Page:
Shinty and football bring the past into the present

Source: Shinty Archive

Source: Shinty Archive

By Hugh Dan MacLennan and Grant Jarvie

One of Scotland’s oldest and most valuable cultural assets is to be showcased from October 2015, for six months, in the award winning Scottish Football Museum at Hampden Park, Glasgow.

Shinty – Irish missionaries probably introduced iomain or camanachd in Gaelic – to Scotland two thousand years ago, almost certainly along with the Gaelic language.

It is one of the few sports that can claim to be native to Scottish soil and has a significantly important cultural dimension through its Gaelic heritage.

It is also one of the cultural anchors that has offered the Scottish diaspora an historical link with their roots along with Gaelic and Highland Games.

The sport’s main trophy in the modern era is The Camanachd Cup – the national championship trophy, first played for in 1896.

Many of shinty’s great trophies will be on display on a planned rotation and clubs and Associations within the game are to be offered the opportunity to be part of the six-month exhibition.


Shinty has been played throughout Scotland, including St Kilda, but never in Orkney or Shetland.

  • Shinty was traditionally played as a social pastime and particularly in association with New Year celebrations, prior to its organisation as a sport with rules and regulations in the latter part of the 19th
  • Before the leather, stitched balls were introduced at the end of the 1800s, balls were made from wood, woven wool, sheep vertebrae and even dried seaweed stalks.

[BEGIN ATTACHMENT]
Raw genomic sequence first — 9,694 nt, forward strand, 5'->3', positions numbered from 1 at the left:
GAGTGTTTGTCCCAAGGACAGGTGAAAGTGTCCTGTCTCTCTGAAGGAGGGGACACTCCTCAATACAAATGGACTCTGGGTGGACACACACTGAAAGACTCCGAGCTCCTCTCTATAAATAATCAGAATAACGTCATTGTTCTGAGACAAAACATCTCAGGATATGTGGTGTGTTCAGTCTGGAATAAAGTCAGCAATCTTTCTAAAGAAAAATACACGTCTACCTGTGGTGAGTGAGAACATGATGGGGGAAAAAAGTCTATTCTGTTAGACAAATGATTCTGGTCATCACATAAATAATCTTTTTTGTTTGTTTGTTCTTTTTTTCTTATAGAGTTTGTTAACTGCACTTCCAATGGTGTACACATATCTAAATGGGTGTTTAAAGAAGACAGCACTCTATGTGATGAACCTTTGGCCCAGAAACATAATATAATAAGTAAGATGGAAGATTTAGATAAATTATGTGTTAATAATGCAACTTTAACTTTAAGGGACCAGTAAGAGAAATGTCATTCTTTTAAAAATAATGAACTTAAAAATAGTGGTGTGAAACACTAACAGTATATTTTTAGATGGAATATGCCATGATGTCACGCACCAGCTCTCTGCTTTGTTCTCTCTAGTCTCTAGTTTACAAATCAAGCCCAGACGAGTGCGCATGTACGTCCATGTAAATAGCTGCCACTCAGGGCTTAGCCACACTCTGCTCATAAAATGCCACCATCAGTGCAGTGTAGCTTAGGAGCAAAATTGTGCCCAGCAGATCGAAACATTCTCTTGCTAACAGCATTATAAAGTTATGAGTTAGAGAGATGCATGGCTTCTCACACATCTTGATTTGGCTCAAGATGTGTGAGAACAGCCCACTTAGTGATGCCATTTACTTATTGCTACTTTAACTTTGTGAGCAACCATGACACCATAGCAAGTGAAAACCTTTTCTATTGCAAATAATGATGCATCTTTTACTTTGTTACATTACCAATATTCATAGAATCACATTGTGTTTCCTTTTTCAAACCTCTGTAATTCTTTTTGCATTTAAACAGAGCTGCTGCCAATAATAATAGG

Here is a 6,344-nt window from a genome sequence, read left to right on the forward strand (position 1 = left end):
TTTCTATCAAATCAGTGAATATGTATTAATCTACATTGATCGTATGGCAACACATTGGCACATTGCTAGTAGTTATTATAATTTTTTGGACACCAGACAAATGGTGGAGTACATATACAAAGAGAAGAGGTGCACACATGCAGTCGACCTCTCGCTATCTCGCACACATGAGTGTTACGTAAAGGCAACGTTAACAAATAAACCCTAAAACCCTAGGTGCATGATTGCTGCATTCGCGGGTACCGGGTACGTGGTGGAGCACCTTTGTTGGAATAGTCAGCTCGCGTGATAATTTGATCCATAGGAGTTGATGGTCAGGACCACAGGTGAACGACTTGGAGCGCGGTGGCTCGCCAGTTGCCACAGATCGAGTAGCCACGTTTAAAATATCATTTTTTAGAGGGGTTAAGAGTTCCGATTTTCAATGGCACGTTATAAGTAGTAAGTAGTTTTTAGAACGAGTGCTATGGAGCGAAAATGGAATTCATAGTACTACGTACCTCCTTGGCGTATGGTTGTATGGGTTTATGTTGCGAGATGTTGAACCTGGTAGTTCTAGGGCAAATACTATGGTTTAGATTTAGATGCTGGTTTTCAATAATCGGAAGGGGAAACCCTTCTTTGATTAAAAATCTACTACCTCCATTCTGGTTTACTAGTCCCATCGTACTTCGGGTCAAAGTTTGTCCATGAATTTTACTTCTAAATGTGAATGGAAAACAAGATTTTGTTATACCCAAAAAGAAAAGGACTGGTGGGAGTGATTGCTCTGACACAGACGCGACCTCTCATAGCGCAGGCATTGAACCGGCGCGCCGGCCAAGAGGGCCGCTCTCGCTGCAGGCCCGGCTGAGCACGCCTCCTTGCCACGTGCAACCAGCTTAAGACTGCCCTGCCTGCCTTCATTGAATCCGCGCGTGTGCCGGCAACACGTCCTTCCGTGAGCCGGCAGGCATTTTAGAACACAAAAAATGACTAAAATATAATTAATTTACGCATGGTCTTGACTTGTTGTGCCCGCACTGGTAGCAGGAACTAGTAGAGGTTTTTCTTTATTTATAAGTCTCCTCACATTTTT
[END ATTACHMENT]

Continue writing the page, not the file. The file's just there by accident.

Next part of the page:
• Several football teams and stadia in England have a shinty connection such as Old Trafford and Stamford Bridge.
  • Shinty has been played at Hampden Park in Glasgow and other stadia such as Parkhead and Ibrox on occasion.
  • On Sunday 2nd March 2014 the newly formed club, Krasnodar Camanachd, held what is believed to have been the first shinty match on Russian soil.
  • Shinty’s greatest ever goal-scorer was Kingussie’s Ronald Ross who amassed more than 1,000 goals in his playing career.
  • A number of top footballers were noted shinty players in their day, notably Duncan Shearer, ex Aberdeen and Chelsea, and Donald Park of Inverness Caledonian, Hearts, Hibs and Partick Thistle.
  • Shinty’s blue riband trophy and the Scottish championship is the SSE Scottish Hydro Camanachd Cup, first played for in 1896.
  • A shinty stick is known by its Gaelic name, caman.
  • When Scottish emigrants left to the four corners of the globe in the 19th century in particular, they took their culture with them and traces of shinty are to be found in Australia, New Zealand, Canada and even in Montevideo.
  • During the two World Wars and the Boer War before that, Highland soldiers used shinty to help them maintain their links with home and keep their spirits up. Shinty is to be found at regimental camps, on the front line and in POW camps.
  • There currently is one player in Scotland’s Sporting Hall of Fame, Dr Johnnie Cattanach of Newtonmore. An all-round sportsman who distinguished himself at Edinburgh University, he holds the record of most goals scored in a Camanachd Cup Final (8) and was killed at Gallipoli in World War 1.

 Shinty Trophies

The Camanachd Cup, pictured on the centre spot at Mossfield Park, Oban.

The Camanachd Cup, pictured on the centre spot at Mossfield Park, Oban.